UK shipbuilder Wight Shipyard Co (WSC)’s newbuild hybrid vessel promises to set new industry standards in the patrol and pilot sectors helping operators including port and river authorities, Police, MOD and Royal Navy meet strict new pollution standards.
The port environment is becoming an even more strict environment to work in when it comes to environmental regulation and clean air requirements. Port authorities, harbour and river patrols now require a vessel that can operate and switch easily between variable speeds; operating at low speed when environmental consideration is needed in heavily polluted areas and high speed when required.
WSC’s new hybrid vessel also provides operators with a reduction in both fuel costs and engine maintenance because there is the ability to turn off the main engines for substantial periods of time.
“This ground-breaking project aims to set new standards in high speed, fuel economy and light weight vessels in the sector. Building greener vessels has been an integral focus for some time now so moving into hybrid options is the obvious next step forward,” said Peter Morton, CEO, WSC.
The WSC vessel has been designed by naval architect Chartwell Marine, and is the first in the new Chasewell range of pilot and patrol boats, first unveiled at Seawork 2018.
It has been designed and built in collaboration with Andy Page, naval architect and managing director of Chartwell Marine. The aim behind the design is to substantially improve air quality at major ports in the UK and further afield and help operators meet emissions reduction goals.
Mr Page said the vessel has a unique hybrid system architecture and an innovative new hull form that minimises drag and resistance throughout the speed range. He said that the hull form results from extensive research undertaken by the team at Chartwell Marine into low speed resistance enabling efficient performance under both diesel and electrical propulsion.
“Ultimately this hull form, optimised through extensive computational flow dynamics (CFD) testing, allows the operator to maximise time spent on electrical power, with substantial advantages when it comes to reducing total emissions,” he said.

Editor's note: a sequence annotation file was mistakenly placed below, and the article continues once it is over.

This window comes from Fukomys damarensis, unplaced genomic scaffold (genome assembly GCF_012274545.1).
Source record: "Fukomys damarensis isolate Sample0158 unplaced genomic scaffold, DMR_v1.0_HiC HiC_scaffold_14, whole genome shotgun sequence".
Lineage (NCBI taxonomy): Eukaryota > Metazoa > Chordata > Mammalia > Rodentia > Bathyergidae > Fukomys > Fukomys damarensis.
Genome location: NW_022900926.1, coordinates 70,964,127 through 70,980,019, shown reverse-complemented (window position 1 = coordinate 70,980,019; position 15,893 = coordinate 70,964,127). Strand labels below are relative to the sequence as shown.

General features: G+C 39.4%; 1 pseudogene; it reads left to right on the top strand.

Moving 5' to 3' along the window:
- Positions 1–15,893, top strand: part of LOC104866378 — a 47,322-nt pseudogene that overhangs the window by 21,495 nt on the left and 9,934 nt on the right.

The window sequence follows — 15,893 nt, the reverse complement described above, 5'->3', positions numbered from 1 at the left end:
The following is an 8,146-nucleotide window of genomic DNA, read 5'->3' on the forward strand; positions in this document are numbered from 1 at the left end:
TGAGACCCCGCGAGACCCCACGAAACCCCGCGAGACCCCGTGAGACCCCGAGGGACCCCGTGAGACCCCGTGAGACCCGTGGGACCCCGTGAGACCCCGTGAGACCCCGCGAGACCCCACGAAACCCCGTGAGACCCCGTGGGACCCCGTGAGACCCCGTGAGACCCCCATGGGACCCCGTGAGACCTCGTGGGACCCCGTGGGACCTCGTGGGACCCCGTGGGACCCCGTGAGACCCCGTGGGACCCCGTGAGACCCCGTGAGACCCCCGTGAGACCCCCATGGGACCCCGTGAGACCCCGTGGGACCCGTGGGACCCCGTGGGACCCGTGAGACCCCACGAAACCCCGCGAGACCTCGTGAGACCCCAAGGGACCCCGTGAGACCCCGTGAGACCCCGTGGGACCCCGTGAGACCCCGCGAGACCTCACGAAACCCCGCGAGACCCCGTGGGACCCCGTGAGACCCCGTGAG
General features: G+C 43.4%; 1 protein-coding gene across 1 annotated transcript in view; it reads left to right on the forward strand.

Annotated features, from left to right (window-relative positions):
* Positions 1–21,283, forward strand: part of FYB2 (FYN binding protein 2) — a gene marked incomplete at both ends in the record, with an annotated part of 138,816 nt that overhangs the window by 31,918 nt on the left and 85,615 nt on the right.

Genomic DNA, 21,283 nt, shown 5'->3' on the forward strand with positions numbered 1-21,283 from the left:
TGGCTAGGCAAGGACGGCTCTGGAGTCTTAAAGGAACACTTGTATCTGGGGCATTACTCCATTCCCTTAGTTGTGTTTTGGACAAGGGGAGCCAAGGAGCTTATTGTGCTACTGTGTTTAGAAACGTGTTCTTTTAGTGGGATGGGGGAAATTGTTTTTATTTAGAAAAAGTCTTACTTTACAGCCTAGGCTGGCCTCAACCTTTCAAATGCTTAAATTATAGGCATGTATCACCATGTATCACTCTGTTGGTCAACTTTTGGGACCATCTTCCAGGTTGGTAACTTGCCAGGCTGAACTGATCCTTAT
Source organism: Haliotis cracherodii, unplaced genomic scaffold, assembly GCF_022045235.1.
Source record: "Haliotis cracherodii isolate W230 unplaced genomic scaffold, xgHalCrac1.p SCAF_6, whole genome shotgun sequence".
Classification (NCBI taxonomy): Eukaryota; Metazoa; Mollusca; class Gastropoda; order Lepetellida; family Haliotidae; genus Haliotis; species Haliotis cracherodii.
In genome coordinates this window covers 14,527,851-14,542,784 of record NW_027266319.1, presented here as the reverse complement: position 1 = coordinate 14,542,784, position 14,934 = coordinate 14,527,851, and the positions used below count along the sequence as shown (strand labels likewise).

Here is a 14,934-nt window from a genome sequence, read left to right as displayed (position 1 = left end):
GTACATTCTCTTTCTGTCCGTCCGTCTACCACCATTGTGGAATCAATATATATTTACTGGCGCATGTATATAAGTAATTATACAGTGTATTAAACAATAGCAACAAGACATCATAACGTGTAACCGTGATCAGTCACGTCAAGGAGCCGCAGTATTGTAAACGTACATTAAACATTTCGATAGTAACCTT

“With one of the first hybrids in build, Chartwell Marine and Wight Shipyard Co. are leading in the development of alternative propulsion and putting a significant amount of R&D work into practice.”
He pointed out that WSC was brought into the project because of its strong reputation.
“WSC brings superior build quality and workmanship and a specific focus on weight reduction and fuel efficiency. This has a natural lead in to the growing hybrid requirement. Importantly, it also delivers all of its projects on time.”
Marine and Industrial Transmissions Limited (MIT) and its manufacturing and technology partner Transfluid, are providing the hybrid system for the vessel. MIT’s tried and tested system was selected to form part of the Chasewell power train, plus an integrator that had the technical expertise to do the job.
The Transfluid HM560 marine hybrid unit used in the drive configuration delivers ratings of up to 164kW diesel power and 20kW electric power. Using rechargeable batteries and an integral battery management system, the unit actively manages power output and charge rate depending on the battery status and condition.
Meanwhile, the control system allows users to easily switch between operating modes. The intelligent software can integrate with other on-board systems for extended control and diagnostics.
The new vessel will be on show at Seawork this year Wight Shipyard Co berth VB02 and stand PG146.
In addition, Andy Page from Chartwell Marine will be addressing the audience at the exhibition with a talk at the concurrent Seawork Hybrid Conference.
He is chairing a panel titled: “The case for Hybrid Pilot boats – economic, environmental, & operational”.
Strength to strength
WSC is known for its environmentally-friendly builds in the ferry sector including Red Funnel’s Red Jet 6 and two MBNA Thames Clippers.
The yard has also delivered a commuter and sightseeing vessel for the River Danube – its first multi-million-pound export order for a 250-passenger river ferry.